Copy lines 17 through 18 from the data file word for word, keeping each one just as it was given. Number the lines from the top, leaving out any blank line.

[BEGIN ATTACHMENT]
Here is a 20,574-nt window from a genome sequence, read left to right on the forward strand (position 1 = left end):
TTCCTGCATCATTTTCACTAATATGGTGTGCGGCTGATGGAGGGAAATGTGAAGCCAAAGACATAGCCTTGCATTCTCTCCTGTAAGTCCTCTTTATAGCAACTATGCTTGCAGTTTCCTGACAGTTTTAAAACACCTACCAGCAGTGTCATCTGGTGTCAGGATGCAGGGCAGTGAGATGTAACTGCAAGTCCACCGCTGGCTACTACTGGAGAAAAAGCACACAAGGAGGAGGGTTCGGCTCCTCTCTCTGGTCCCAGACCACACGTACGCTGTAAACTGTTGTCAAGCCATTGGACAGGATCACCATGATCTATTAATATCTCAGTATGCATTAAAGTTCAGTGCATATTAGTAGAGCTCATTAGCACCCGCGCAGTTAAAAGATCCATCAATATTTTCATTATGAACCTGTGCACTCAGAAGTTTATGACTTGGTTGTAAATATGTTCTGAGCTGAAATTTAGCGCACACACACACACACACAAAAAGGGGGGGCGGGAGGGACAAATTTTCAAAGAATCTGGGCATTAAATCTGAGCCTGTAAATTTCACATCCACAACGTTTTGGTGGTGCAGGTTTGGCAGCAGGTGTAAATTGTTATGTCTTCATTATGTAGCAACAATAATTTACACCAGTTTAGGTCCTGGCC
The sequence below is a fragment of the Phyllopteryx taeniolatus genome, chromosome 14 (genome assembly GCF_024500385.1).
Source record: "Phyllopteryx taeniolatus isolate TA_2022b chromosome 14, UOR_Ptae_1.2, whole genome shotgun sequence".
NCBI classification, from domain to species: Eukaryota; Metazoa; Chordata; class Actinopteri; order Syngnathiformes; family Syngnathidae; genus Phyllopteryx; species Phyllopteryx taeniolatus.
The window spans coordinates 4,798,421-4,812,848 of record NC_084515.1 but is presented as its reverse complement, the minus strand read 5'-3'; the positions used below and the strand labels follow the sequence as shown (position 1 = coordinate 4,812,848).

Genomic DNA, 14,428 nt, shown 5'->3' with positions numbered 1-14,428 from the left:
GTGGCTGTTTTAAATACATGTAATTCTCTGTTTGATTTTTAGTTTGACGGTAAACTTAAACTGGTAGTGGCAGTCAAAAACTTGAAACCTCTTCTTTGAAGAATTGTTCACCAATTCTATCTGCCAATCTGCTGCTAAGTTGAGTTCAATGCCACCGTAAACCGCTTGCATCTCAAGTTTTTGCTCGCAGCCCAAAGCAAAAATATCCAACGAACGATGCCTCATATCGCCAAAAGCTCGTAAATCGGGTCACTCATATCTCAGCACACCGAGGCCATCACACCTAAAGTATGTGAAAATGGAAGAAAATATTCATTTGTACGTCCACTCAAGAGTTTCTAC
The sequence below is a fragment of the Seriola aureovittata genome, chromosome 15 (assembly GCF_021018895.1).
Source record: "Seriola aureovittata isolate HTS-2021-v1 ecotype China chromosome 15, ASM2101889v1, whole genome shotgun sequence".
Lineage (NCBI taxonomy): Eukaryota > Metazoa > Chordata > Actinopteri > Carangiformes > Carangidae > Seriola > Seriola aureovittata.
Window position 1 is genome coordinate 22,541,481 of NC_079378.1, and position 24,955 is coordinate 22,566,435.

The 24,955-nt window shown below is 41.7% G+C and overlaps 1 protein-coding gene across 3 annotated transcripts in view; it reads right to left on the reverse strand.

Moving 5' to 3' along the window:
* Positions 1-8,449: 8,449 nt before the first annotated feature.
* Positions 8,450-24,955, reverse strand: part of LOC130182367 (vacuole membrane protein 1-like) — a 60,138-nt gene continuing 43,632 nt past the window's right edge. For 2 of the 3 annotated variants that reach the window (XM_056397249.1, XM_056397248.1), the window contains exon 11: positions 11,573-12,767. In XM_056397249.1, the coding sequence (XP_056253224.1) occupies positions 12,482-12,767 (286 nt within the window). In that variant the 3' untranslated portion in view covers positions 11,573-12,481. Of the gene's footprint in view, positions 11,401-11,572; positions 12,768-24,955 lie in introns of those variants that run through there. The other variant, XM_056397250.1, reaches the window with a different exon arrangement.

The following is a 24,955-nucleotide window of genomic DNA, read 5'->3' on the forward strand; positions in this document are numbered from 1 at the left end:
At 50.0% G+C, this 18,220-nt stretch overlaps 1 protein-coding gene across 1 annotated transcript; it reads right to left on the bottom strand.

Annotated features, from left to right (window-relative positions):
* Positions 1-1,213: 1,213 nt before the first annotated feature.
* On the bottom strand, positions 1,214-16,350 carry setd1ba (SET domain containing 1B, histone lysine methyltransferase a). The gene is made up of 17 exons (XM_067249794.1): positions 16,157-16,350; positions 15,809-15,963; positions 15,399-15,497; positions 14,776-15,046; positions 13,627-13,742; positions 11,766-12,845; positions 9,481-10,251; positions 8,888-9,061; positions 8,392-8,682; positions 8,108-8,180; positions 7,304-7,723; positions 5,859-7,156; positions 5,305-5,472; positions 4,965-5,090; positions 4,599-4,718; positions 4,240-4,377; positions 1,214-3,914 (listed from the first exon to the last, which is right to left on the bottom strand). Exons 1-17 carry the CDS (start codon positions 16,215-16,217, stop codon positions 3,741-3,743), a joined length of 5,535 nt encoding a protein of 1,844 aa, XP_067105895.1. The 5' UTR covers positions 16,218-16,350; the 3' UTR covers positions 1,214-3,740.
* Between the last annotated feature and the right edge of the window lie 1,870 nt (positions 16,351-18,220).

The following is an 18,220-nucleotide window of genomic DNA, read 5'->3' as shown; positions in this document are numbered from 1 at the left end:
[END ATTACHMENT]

The following is a 24,955-nucleotide window of genomic DNA, read 5'->3' on the forward strand; positions in this document are numbered from 1 at the left end:
At 50.0% G+C, this 18,220-nt stretch overlaps 1 protein-coding gene across 1 annotated transcript; it reads right to left on the bottom strand.